Category: Animals

The Mother And Her Calf

My father once revealed to me about a cow in his household during his childhood. Given the nature of my paternal roots, this was not particularly surprising. What I didn’t quite understand was that the cow he spoke of was more than a pet or an animal. She was a ‘part’ of the household.

About fifteen years ago, I was visiting a family function in a city in central India. Taking a stroll through the streets, I came across a  calf (bovine), perched on one side of the street. Such sights are not uncommon in India, and the rest of the world now has come to terms with how Indian streets have all kinds of animals on the loose. This isn’t about whether that’s right or not, so I will stick to the story.

The calf caught my eye. (S)he was probably a few months old, light brown and had a distinct white patch running through his/her forehead. With legs folded, this beautiful creature melted me inside. I drew closer, lowered myself and gently stroked him/her with my fingers. (S)he seemed to enjoy it, raised his/her head, and soon I was an itch machine for this being.

About two minutes into this interaction, a young boy appeared out of nowhere and struck the calf with what appeared to be a bicycle tire (rubber) tube. The blissfulness of the animal transformed to a loud shriek, as his/her legs recoiled and carried it away. As for me, I was thrown off balance and almost landed on the back of my head, if it wasn’t for my hands.

This kid though, laughed hysterically. The humor didn’t escape me either, it was rather comical to see the calf take off like road runner. Sadly, this humor was not going to last for a second more.

From way across the street, as I pushed back on my hands to get up, a double-beat waltzing grew louder and more prominent in what seemed like the smallest packet of time that could pass. A raging cow ran towards us, and the only sensible course of action was to match it’s velocity vector. After I had gone maybe ten leaps out, I turned around to see  the poor kid pinned to the ground by the cow with her forehead. I rushed back to help him and loudly hushed the animal away.

A bystander came over, scolding the kid and intimidated me by asking, “Why were you running?”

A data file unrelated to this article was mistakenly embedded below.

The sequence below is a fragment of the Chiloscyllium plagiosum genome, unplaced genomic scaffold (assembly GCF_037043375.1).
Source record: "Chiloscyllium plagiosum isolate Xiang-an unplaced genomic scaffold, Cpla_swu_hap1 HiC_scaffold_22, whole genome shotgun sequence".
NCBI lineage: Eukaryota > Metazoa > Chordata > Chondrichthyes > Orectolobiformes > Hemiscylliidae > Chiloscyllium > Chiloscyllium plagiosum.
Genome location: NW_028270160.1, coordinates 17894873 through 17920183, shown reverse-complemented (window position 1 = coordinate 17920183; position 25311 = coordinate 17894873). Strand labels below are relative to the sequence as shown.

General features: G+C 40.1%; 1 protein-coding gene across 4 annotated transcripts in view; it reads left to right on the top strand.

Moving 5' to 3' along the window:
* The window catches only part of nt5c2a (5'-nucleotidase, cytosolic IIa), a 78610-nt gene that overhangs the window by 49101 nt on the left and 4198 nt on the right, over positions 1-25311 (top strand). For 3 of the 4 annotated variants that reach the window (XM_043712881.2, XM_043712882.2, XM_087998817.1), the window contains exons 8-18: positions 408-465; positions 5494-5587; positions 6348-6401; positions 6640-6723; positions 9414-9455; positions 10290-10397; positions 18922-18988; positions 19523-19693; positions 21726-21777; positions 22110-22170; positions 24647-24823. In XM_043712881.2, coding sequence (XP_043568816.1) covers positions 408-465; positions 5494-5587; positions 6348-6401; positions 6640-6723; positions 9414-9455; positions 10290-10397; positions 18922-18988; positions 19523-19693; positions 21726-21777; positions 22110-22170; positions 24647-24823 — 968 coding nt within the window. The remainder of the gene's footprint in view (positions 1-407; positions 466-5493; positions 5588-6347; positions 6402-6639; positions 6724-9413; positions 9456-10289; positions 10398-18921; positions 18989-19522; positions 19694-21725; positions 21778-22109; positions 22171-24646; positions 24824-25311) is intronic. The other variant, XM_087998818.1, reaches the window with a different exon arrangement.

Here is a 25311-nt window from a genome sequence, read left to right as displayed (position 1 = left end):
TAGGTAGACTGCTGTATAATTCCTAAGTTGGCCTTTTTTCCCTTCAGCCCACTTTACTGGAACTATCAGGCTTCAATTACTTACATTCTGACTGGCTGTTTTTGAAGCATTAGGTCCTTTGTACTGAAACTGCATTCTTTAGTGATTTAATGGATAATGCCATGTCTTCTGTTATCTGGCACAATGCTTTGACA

“You mean, I should have just gotten hit by this train?” I replied, maybe I said something less sarcastic, but I was definitely sarcastic.

“That cow was not going to hurt you, it was watching you playing with her calf. You had no reason to run.”

This was a very unusual thing. Part of me wanted to believe what this guy was saying, because it made me feel good. The other part of me didn’t, mostly because this is some random guy on a street and didn’t quite look all that vested in my self-esteem. Before I walked away, I preached to the kid, “You reap what you sow; don’t do this again.”

I reflected on this episode, mentioned it to a few folks, and almost everyone believed the projected behavior of the cow; that she wasn’t out to punish me. It was pretty much universal, except for the immediate people who really cared about my well being, like my mother, who was just glad that I got out of the cow’s way.

Thinking back though, I do believe that that the cow was just out to teach a lesson to someone who needed it. The logical reason was the fact that she wouldn’t have just walked away with me hushing her away. If she really wanted to hit me, she could have  when I came back to help the kid.

Cows are emotionally intelligent beings, and this Psychology Today article has an analysis from a paper on bovine behavior. Yet, a large part of the world eats beef that comes from farms where these intelligent creatures are abused. You don’t eat dogs, or breed them to be grown into adults for meat. Doesn’t happen for cats either.  

Many of these farm animals are sentient beings. Consumption of sentient beings by humans is inhumane, because we’ve got the brains to recognize intelligence and emotions, as well as replicate this intelligence and these emotions. We are able to grow past this. With time, I hope that our future generations will loathe the idea of beef and pork, not just for their religion, but for their humanity. 

Dogs

Was wondering about all the dogs I’ve had either as pets or just good friends on the road (thanks to my better half for reminding me about them). Soni wants to have a pet for herself and I am quite adamant on not having one, even though I don’t love any other creature as much as a dog. Seeing one on the road, I cannot resist my temptation to caress them though it’s not something advisable.

For the record, I am not a certified dog trainer, but I have assisted in dog training sessions for about three years. Though it’s not much, but it did tell me something about dog psychology and how they generally would behave and function in a set of stimuli-response sets. As such, please do not touch any stray/street dog however friendly you think it is. This is especially more true in case there’s a gang. Stay away.